A teacher recently asked how to make her pupils’ letter-learning tactile for an inclusive classroom of mixed abilities and developmental stages.
When teaching the alphabet to children who’re deaf, touch and movement can be key elements in a multi-sensory approach. The childrens’ visual memory is reinforced as they will remember the ‘feeling’ and ‘moving’ sensations from their learning process.
Tactile letters can be made by sticking materials onto card:
- Cotton wool
- Fake fur
- Foam squares
- Felt or other fabric
Try giving the children card letters for their own name, and asking them to ‘decorate’ these letters for a poster or classroom display.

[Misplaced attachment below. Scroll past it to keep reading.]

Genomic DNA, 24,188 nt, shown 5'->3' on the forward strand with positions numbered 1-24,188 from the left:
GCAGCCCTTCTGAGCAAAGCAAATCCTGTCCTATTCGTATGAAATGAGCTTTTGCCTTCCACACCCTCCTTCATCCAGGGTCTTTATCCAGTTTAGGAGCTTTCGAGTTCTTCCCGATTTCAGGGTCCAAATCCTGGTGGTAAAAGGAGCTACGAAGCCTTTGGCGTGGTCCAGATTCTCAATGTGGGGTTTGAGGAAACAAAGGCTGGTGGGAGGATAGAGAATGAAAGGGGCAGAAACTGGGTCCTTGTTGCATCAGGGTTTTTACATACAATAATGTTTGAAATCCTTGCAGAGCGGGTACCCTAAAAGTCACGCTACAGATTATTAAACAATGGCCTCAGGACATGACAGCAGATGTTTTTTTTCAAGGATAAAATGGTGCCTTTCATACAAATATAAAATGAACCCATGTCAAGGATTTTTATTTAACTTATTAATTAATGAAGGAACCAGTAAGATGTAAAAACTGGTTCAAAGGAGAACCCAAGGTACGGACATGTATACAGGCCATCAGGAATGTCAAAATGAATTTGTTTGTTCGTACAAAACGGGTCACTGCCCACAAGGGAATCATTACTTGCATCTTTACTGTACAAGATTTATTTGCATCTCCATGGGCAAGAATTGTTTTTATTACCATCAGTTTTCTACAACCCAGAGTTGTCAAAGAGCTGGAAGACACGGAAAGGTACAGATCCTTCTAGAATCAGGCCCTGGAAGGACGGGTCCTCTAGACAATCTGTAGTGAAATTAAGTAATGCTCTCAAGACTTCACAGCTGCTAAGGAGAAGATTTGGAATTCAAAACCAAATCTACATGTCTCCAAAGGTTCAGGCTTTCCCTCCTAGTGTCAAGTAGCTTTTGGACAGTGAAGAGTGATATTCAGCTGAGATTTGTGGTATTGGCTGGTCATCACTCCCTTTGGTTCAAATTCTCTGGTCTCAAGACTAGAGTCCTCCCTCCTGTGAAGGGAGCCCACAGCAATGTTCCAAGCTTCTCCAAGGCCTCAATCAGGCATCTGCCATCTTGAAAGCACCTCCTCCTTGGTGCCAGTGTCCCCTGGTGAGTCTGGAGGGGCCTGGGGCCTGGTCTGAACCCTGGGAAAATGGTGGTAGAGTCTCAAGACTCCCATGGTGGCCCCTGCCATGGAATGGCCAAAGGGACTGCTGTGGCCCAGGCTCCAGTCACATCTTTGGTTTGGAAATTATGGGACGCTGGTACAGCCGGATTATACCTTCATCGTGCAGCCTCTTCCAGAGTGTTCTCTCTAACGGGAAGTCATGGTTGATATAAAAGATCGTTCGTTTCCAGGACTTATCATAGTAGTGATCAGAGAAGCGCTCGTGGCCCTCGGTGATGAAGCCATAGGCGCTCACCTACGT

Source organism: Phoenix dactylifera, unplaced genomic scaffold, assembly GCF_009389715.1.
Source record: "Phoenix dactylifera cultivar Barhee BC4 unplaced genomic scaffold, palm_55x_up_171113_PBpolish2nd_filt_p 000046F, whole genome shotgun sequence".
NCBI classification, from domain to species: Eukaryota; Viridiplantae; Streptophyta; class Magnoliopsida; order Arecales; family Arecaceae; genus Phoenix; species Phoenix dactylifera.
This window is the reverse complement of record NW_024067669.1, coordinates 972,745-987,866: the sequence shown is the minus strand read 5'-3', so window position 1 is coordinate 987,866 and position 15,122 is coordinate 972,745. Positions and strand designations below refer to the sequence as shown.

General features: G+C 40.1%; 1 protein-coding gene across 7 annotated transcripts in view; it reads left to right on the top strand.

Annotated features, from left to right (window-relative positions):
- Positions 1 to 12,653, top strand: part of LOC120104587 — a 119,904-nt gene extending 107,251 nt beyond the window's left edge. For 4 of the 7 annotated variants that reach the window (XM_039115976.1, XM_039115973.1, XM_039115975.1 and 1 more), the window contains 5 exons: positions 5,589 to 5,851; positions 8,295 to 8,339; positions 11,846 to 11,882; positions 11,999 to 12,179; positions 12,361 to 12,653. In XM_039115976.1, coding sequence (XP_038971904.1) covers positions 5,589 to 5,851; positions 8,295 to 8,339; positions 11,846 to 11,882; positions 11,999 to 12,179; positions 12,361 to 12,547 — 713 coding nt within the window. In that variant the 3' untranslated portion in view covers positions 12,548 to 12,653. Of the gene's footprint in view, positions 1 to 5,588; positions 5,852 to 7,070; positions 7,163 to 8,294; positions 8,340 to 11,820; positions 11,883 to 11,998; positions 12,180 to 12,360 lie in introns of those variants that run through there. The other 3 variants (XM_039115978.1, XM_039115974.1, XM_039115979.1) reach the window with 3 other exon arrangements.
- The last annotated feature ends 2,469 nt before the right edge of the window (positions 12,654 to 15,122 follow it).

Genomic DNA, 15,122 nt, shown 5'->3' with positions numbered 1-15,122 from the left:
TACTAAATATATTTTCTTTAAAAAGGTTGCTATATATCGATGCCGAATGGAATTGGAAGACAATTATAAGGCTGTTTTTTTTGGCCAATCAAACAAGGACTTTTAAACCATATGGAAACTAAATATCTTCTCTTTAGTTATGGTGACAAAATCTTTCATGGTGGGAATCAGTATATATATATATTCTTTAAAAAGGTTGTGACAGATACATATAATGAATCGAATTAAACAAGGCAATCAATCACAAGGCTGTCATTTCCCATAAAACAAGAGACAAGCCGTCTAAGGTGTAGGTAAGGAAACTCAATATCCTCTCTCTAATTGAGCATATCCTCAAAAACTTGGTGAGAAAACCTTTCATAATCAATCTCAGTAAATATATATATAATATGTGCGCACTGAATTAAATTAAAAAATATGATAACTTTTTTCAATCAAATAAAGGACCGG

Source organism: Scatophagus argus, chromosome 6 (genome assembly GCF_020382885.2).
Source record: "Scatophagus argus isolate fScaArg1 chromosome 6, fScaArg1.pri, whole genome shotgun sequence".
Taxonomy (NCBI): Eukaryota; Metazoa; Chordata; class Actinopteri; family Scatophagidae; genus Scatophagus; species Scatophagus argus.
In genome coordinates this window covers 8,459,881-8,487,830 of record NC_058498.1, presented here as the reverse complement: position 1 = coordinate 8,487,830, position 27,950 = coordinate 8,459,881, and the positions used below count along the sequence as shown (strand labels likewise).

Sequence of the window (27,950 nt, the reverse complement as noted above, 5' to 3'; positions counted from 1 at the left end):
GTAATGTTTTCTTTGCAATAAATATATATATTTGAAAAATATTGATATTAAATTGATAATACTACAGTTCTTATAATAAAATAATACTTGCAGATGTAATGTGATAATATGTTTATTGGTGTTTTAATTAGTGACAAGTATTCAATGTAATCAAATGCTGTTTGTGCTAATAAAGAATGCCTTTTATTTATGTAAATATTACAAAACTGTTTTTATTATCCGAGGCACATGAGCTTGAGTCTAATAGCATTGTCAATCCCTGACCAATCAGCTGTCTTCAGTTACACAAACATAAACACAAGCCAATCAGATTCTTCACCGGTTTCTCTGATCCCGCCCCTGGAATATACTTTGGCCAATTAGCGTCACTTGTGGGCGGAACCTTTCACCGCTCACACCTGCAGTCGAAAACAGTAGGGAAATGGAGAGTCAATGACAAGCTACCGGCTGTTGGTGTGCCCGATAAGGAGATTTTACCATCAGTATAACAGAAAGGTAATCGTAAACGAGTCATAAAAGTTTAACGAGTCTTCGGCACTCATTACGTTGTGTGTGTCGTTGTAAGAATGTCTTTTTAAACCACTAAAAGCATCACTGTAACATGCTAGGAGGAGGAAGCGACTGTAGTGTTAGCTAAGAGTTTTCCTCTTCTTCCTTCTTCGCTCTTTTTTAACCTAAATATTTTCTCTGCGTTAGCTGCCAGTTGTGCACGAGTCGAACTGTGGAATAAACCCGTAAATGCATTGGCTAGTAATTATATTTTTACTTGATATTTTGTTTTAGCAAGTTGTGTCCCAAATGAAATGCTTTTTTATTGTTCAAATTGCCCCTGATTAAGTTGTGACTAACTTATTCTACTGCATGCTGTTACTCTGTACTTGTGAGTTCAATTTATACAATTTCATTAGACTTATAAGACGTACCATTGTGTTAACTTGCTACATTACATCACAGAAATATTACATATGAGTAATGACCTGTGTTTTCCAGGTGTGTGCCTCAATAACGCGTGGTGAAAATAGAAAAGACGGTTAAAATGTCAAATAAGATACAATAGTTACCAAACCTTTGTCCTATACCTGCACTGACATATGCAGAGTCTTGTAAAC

Plasticine, playdough or clay can also be used to create tactile letters, or large plastic ‘bubble’ letters can be bought for future storage and re-use.
Asking the children to ‘trace’ these letters with their index finger, combines the visual and ‘feeling’ elements in multi-sensory learning.
One variation on this approach is to give each child a big crayon or marker and asking them to draw the letters of their name on a big sheet of paper on the floor, or on a white-board. The ground can even be a writing surface, if the children have chunks of chalk and space to draw the letters.